[Alaṅkāra-śāstra is often called the youngest among Indian sciences. Several factors substantiate this statement. Of them, the fact that Alaṅkāra-śāstra boarded the bus of proliferation just before invasive Islamic hordes acted as a collective contraceptive to prevent the birth of original ideas is perhaps the most important. In this series of articles, H A Vasuki juxtaposes two extreme opposites to great effect – the worst of times producing the best of results. This study presents a thesis-worthy body of evidence and insight and paves the way for further research in kindred disciplines. It is a must-read for everyone interested in Indian aesthetics and medieval history.—Editor]
Of all the branches of knowledge that Bhārata has produced, a handful shall forever beckon the curious learner. They are:
- Pāṇini’s Vyākaraṇa (Grammar)
- Śaṅkara’s Advaita (Non-dualism)
- Alaṅkāra-śāstra (Aesthetics)
Here, it is important to understand one key aspect. Though Vyākaraṇa, Advaita, and Alaṅkāra-śāstra have become synonymous with their greatest exponents, they are the fruits of a long tradition. To illustrate the point: Sanskrit had different schools of grammar and accordingly different usages across the subcontinent. What Pāṇini did was to come up with a scheme so elegant that could absorb and harmonize them all into a single whole that we know today. It is hard to overemphasize how important this contribution is. Because of this singular contribution, anyone today can read, understand, and interpret anything in Sanskrit originating anywhere in the Indian subcontinent in the past 2,500 years. This enabled a long and unbroken tradition of transmission and evolution of different branches of knowledge.
Similarly, the subcontinent had a multitude of philosophical schools jostling with each other in a largely healthy intellectual tradition. Śaṅkara found the philosophical threads that could harmonize them all and became the greatest proponent of the Advaita school. Its success can be gauged by the fact that earlier philosophies almost never gained prominence again and newer ones were forced to address the challenge of Advaita even to be reckoned seriously. Even today, competing schools of philosophy are all essentially trying to engage Advaita in one way or the other.
The crystallization of both Vyākaraṇa and Advaita happened in an era of relative peace, where external threats were an exception, not the norm. What we are going to talk of next—Alaṅkāra-śāstra or Aesthetics—crystallized in a much more precarious era. In fact, this article intends to show how the martial traditions of India—specially of the frontier Indic kingdoms of the North-West and Kashmir—ensured that we got those extra few centuries of turbulent peace to complete the crystallization of this branch of knowledge.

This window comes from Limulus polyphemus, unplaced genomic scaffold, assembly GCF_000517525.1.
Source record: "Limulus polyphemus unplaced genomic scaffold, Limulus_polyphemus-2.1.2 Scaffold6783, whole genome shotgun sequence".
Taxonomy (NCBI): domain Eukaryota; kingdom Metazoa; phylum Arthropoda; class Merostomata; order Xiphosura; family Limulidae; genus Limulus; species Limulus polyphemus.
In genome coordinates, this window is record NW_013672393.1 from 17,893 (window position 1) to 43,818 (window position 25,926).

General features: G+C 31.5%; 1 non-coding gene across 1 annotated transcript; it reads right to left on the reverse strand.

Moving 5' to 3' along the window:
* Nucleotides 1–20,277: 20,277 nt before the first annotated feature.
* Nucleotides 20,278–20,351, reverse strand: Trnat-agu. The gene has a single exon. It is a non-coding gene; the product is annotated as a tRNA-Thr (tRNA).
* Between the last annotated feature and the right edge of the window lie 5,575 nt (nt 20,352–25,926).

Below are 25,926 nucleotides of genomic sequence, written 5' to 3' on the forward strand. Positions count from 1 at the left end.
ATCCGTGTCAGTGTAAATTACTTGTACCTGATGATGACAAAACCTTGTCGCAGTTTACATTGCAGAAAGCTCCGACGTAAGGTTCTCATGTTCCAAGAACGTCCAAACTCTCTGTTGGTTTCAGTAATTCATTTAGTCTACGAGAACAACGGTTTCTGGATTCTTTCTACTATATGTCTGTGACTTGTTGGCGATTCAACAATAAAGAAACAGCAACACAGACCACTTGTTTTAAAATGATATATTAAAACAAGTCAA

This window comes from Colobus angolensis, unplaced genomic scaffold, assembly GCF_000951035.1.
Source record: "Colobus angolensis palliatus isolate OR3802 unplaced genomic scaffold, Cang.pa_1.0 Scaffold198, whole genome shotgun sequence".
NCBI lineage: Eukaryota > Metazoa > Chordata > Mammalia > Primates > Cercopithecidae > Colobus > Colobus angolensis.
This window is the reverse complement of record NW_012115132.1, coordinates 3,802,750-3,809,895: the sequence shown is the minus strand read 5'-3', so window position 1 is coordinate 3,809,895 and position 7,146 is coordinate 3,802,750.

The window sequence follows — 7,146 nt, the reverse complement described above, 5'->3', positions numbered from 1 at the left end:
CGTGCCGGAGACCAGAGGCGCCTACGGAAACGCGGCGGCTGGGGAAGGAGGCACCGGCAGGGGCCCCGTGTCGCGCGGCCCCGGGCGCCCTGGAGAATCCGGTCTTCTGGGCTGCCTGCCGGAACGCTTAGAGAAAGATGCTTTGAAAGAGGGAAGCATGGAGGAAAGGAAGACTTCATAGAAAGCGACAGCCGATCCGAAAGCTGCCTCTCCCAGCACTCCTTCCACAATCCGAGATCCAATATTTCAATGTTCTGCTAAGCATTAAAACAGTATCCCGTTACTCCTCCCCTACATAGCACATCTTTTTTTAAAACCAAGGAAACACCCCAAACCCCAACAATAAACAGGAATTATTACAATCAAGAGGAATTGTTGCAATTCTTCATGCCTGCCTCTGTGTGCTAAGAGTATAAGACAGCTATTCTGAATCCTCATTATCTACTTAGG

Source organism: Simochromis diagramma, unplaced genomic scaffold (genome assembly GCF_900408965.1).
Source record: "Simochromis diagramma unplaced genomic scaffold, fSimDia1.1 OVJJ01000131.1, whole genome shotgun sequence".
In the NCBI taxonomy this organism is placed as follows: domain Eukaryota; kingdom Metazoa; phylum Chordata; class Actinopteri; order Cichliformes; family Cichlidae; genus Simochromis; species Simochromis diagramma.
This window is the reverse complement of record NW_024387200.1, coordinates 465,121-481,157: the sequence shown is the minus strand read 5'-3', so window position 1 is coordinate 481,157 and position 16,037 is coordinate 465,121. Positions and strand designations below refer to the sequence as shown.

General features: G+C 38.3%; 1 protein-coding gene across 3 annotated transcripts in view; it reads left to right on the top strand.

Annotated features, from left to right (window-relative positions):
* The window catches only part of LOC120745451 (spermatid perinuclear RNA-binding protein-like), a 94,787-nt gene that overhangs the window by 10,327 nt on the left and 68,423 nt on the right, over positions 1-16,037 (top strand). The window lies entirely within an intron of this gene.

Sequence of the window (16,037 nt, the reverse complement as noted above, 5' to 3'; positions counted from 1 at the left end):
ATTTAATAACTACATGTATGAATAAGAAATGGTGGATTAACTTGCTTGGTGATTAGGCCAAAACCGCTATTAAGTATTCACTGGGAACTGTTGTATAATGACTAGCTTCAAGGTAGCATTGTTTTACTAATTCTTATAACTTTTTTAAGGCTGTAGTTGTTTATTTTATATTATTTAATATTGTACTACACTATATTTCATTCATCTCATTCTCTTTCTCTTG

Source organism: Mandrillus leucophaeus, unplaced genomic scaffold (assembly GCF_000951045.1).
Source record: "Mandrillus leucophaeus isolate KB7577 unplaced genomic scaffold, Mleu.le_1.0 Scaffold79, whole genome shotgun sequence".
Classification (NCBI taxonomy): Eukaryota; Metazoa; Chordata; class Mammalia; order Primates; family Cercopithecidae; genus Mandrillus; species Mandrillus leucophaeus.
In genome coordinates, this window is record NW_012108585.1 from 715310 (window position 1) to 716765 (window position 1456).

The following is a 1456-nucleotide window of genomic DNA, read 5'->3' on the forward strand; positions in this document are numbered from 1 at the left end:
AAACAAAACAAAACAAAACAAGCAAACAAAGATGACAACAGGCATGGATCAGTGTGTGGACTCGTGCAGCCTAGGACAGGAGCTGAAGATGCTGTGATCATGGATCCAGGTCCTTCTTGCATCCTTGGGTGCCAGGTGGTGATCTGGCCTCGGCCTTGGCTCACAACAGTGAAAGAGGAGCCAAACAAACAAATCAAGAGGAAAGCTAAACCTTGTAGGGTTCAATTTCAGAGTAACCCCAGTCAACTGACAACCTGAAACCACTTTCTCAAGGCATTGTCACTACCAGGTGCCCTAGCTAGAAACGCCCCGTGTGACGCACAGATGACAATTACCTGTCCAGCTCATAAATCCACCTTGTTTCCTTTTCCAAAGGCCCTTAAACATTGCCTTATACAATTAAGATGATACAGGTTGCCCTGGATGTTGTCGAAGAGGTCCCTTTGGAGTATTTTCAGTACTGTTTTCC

At this point, we can step back a bit to appreciate the three branches of knowledge being discussed here. Each of them has been able to hold its own against anything the world has thrown at it right until our massively disruptive age of information. They are truly our invaluable contribution to the global repository of knowledge. In the context of Bhārata itself, these three branches indicate the maturing of our own civilization. The crystallization of Vyākaraṇa enabled a “lingua franca” for disseminating knowledge; the rigorous churning of the Vedic and Upaniṣadic knowledge and subsequent philosophical labours culminating in Śaṅkara gave the governing philosophical foundations for our culture. Once the philosophical foundations were settled, as though to celebrate it, the Indian mind moved on to settling the questions of Aesthetics. At this point, it is pertinent to note that very few cultures pass the stage of establishing truly philosophical foundations without stopping short at theological assertions. In fact, the intolerance of Semitic faiths is a direct result of this singular stagnation in their intellectual evolution.
Evolution of Indian Aesthetics
It is a rare privilege for any branch of knowledge to start off with an unrivalled classic. Indian Aesthetics attained this privilege with the Nāṭya-śāstra, credited to Sage Bharata. Scholars argue that this work must have crystallized before 100 CE. It is an encyclopediac work on performing arts in general, with a particular preference to drama or stage. Considering the overtly practical nature of drama, this points to a long and hallowed history of the Indian stage. The central concepts of Nāṭya-śāstra—rasa, vibhāva, anubhāva (aesthetic experience and the determinants and consequents of emotion)—were embraced and internalized by practitioners of all classical art forms. Nāṭya-śāstra distilled all human emotions into eight universal rasas, which also received universal acceptance. Nāṭya-śāstra lists thirty-six kāvya-lakṣaṇas (defining, charming elements of poetry), which evolved into arthālaṅkāras (figures of sense). In short, Nāṭya-śāstra provided the terminology of Aesthetics for practically all time to come. Also, it instantly established the first element of the rasa-dhvani-aucitya-vakratā quartet, which is essentially the summary and substance of Alaṅkāra-śāstra. All subsequent discussions of Alaṅkāra-śāstra centered around the nature and manifestation of dhvani and alaṅkāra. For these reasons, Nāṭya-śāstra attained reverential status and many commentaries are said to have been composed on it. Unfortunately, the only surviving commentary today is the one composed by Abhinavagupta in the tenth century CE.